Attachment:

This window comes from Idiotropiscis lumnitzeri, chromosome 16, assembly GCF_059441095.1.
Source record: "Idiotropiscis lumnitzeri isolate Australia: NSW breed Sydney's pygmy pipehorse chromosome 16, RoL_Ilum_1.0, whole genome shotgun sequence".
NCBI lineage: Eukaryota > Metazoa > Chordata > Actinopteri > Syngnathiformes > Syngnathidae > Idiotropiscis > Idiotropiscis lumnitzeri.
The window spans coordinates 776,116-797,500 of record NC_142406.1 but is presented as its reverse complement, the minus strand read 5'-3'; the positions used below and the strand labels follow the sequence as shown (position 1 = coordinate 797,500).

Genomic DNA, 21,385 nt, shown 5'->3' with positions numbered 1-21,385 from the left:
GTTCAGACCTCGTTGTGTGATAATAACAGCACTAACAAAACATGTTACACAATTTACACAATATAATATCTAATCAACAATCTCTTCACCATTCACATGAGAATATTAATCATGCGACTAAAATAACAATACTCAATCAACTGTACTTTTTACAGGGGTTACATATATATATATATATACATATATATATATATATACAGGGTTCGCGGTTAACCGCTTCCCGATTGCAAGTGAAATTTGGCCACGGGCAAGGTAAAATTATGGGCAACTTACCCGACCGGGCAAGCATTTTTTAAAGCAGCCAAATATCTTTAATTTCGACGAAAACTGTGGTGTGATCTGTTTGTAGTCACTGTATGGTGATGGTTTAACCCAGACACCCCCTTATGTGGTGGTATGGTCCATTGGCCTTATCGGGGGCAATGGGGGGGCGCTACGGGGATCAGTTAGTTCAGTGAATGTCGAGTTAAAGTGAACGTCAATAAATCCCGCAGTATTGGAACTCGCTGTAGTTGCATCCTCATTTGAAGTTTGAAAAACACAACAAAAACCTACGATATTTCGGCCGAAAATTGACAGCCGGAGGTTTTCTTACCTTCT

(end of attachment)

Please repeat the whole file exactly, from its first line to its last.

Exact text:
This window comes from Idiotropiscis lumnitzeri, chromosome 16, assembly GCF_059441095.1.
Source record: "Idiotropiscis lumnitzeri isolate Australia: NSW breed Sydney's pygmy pipehorse chromosome 16, RoL_Ilum_1.0, whole genome shotgun sequence".
NCBI lineage: Eukaryota > Metazoa > Chordata > Actinopteri > Syngnathiformes > Syngnathidae > Idiotropiscis > Idiotropiscis lumnitzeri.
The window spans coordinates 776,116-797,500 of record NC_142406.1 but is presented as its reverse complement, the minus strand read 5'-3'; the positions used below and the strand labels follow the sequence as shown (position 1 = coordinate 797,500).

Genomic DNA, 21,385 nt, shown 5'->3' with positions numbered 1-21,385 from the left:
GTTCAGACCTCGTTGTGTGATAATAACAGCACTAACAAAACATGTTACACAATTTACACAATATAATATCTAATCAACAATCTCTTCACCATTCACATGAGAATATTAATCATGCGACTAAAATAACAATACTCAATCAACTGTACTTTTTACAGGGGTTACATATATATATATATATACATATATATATATATATACAGGGTTCGCGGTTAACCGCTTCCCGATTGCAAGTGAAATTTGGCCACGGGCAAGGTAAAATTATGGGCAACTTACCCGACCGGGCAAGCATTTTTTAAAGCAGCCAAATATCTTTAATTTCGACGAAAACTGTGGTGTGATCTGTTTGTAGTCACTGTATGGTGATGGTTTAACCCAGACACCCCCTTATGTGGTGGTATGGTCCATTGGCCTTATCGGGGGCAATGGGGGGGCGCTACGGGGATCAGTTAGTTCAGTGAATGTCGAGTTAAAGTGAACGTCAATAAATCCCGCAGTATTGGAACTCGCTGTAGTTGCATCCTCATTTGAAGTTTGAAAAACACAACAAAAACCTACGATATTTCGGCCGAAAATTGACAGCCGGAGGTTTTCTTACCTTCT